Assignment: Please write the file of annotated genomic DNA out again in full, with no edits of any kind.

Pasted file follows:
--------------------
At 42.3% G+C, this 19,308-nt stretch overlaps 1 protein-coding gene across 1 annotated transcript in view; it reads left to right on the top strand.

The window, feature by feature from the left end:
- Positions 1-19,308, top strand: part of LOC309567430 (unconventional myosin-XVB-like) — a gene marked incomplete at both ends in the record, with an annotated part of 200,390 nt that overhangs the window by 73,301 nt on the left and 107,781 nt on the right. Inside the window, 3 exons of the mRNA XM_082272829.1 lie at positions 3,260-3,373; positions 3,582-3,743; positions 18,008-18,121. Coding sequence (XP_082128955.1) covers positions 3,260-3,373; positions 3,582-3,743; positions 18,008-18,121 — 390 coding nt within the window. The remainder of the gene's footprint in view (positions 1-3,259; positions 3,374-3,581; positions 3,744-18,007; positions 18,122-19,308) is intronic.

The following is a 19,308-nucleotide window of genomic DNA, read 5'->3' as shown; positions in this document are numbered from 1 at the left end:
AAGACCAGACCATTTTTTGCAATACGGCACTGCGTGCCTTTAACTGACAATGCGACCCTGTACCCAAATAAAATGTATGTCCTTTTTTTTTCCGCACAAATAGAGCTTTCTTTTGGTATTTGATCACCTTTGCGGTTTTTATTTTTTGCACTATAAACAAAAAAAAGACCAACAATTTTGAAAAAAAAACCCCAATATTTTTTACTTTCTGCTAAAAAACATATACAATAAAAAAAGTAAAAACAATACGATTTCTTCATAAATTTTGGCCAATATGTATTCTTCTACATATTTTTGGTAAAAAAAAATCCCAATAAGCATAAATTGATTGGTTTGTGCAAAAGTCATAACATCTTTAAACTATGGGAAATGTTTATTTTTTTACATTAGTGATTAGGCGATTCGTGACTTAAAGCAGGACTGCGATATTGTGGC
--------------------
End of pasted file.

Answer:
At 42.3% G+C, this 19,308-nt stretch overlaps 1 protein-coding gene across 1 annotated transcript in view; it reads left to right on the top strand.

The window, feature by feature from the left end:
- Positions 1-19,308, top strand: part of LOC309567430 (unconventional myosin-XVB-like) — a gene marked incomplete at both ends in the record, with an annotated part of 200,390 nt that overhangs the window by 73,301 nt on the left and 107,781 nt on the right. Inside the window, 3 exons of the mRNA XM_082272829.1 lie at positions 3,260-3,373; positions 3,582-3,743; positions 18,008-18,121. Coding sequence (XP_082128955.1) covers positions 3,260-3,373; positions 3,582-3,743; positions 18,008-18,121 — 390 coding nt within the window. The remainder of the gene's footprint in view (positions 1-3,259; positions 3,374-3,581; positions 3,744-18,007; positions 18,122-19,308) is intronic.

The following is a 19,308-nucleotide window of genomic DNA, read 5'->3' as shown; positions in this document are numbered from 1 at the left end:
AAGACCAGACCATTTTTTGCAATACGGCACTGCGTGCCTTTAACTGACAATGCGACCCTGTACCCAAATAAAATGTATGTCCTTTTTTTTTCCGCACAAATAGAGCTTTCTTTTGGTATTTGATCACCTTTGCGGTTTTTATTTTTTGCACTATAAACAAAAAAAAGACCAACAATTTTGAAAAAAAAACCCCAATATTTTTTACTTTCTGCTAAAAAACATATACAATAAAAAAAGTAAAAACAATACGATTTCTTCATAAATTTTGGCCAATATGTATTCTTCTACATATTTTTGGTAAAAAAAAATCCCAATAAGCATAAATTGATTGGTTTGTGCAAAAGTCATAACATCTTTAAACTATGGGAAATGTTTATTTTTTTACATTAGTGATTAGGCGATTCGTGACTTAAAGCAGGACTGCGATATTGTGGC